Holy Spider, an Iranian film on Netflix, is based on the true story of Saeed Hanaei (Mehdi Bajestani), an ex-militia man who systematically killed 16 prostitutes over the course of 1 year in the holy city of Mashhad. The film was made by Ali Abbasi, who was a student in Tehran at the time of the murders, and was baffled by the police’s inability to find the killer. In the film, fictional female journalist Arezoo Rahimi (Zar Amir-Ebrahimi) comes to Mashhad from Tehran to cover the story. When she arrives, she is exasperated, but not surprised, to learn that the police have not yet caught Saeed; in fact, they are barely trying. The film also follows the unrepenting Saeed, who is a devout Muslim, and a devoted husband and father, but is tormented by his own failure to become a martyr in the Iran-Iraq war in the 80’s. When he is caught, Saeed achieves local hero status from the conservative religious crowd, who see him as “cleansing” the city of “corrupt women”. As with Delhi Crime, Holy Spider uses an actual case to expose the state of women’s rights in 2001 Iran.
Arezoo Rahimi is a forthright, tenacious, modern woman who is jaded from years of hypocritical behavior from male superiors, not to mention the patriarchal system ruling Iran. She immediately chafes the local police chief when she confronts him about why they have no clues in these killings. She makes a friend, however, in local crime reporter Sharifi (Arash Ashtiani), who admits that the killer has been calling him after each murder to let him know where the body is. Rahimi is flummoxed. “He should be caught by now. He’s just a man.” Saeed, who earns the nickname “The Spider Killer,” is a restless guy who feels like he has not met his potential. Whenever his wife takes the kids to visit her mother, Saeed sets off on his moped, finds a prostitute, lures her with money, and then strangles her, immediately wrapping and disposing of her body in the same remote area every time. It’s not until he is caught that he embraces the idea that he is doing Allah’s work, loudly confessing to anyone who would listen that he killed the women.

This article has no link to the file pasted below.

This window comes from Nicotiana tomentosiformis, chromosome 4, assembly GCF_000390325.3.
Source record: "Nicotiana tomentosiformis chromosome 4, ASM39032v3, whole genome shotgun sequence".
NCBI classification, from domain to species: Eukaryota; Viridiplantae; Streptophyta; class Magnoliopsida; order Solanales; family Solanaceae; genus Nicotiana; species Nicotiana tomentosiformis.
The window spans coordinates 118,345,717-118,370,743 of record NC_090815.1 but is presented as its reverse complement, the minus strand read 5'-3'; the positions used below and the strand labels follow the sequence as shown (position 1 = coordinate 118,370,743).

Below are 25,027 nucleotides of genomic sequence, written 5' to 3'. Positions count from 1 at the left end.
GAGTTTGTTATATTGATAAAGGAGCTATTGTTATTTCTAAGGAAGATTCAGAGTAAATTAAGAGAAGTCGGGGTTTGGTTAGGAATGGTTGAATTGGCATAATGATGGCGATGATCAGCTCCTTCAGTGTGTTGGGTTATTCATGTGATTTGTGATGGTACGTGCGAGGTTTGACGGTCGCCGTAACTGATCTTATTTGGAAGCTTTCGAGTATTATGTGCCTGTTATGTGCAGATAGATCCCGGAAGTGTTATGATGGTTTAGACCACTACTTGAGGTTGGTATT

Our take on Holy Spider
The performances and directing are fantastic in Holy Spider. In fact, it competed for the Palme D’Or at Cannes in 2022, and catapulted the career of Zar Amir-Ebrahimi to another level. Director Abbasi gives us an unsparing look at the desperate lives of the sex workers, most of them junkies. In fact, the actresses who played the prostitutes deserve recognition for their willingness and ability to play some of the ghastliest women I’ve ever seen onscreen. Abbasi is adept at using visual details to establish characters, such as when Rahimi removes her hijab, she is wearing jeans and an Iron Maiden T-shirt underneath. Although some criticize putting a fictional character into the story, I feel that using Rahimi’s anger and resignation about the hypocrisy of the situation-there would be no prostitutes without male clients, after all-is an excellent way to make a statement about the women’s rights situation without getting preachy. And his decision to include Saeed’s story proves to us that, indeed, the Spider Killer is just a man. Note that some viewers felt the violence bordered on gratuitous. I would agree that we didn’t need to see 3 killings, but in service of the story, we needed to see at least one.
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